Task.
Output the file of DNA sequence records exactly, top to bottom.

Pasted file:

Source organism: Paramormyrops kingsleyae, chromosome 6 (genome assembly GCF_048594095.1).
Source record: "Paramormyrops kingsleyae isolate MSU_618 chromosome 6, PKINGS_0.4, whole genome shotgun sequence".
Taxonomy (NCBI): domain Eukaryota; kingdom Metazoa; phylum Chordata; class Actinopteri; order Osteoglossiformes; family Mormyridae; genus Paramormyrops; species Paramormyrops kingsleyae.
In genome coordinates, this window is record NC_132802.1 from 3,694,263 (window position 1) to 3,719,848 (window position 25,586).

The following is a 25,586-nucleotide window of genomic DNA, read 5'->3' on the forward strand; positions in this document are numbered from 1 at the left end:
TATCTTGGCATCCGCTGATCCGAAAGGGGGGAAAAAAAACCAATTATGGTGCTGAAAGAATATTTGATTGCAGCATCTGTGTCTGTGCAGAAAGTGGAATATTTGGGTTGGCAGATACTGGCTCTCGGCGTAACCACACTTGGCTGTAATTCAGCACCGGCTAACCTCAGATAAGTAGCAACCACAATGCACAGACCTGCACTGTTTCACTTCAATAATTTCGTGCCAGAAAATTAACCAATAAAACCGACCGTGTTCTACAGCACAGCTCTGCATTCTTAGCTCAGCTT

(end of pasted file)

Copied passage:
Source organism: Paramormyrops kingsleyae, chromosome 6 (genome assembly GCF_048594095.1).
Source record: "Paramormyrops kingsleyae isolate MSU_618 chromosome 6, PKINGS_0.4, whole genome shotgun sequence".
Taxonomy (NCBI): domain Eukaryota; kingdom Metazoa; phylum Chordata; class Actinopteri; order Osteoglossiformes; family Mormyridae; genus Paramormyrops; species Paramormyrops kingsleyae.
In genome coordinates, this window is record NC_132802.1 from 3,694,263 (window position 1) to 3,719,848 (window position 25,586).

The following is a 25,586-nucleotide window of genomic DNA, read 5'->3' on the forward strand; positions in this document are numbered from 1 at the left end:
TATCTTGGCATCCGCTGATCCGAAAGGGGGGAAAAAAAACCAATTATGGTGCTGAAAGAATATTTGATTGCAGCATCTGTGTCTGTGCAGAAAGTGGAATATTTGGGTTGGCAGATACTGGCTCTCGGCGTAACCACACTTGGCTGTAATTCAGCACCGGCTAACCTCAGATAAGTAGCAACCACAATGCACAGACCTGCACTGTTTCACTTCAATAATTTCGTGCCAGAAAATTAACCAATAAAACCGACCGTGTTCTACAGCACAGCTCTGCATTCTTAGCTCAGCTT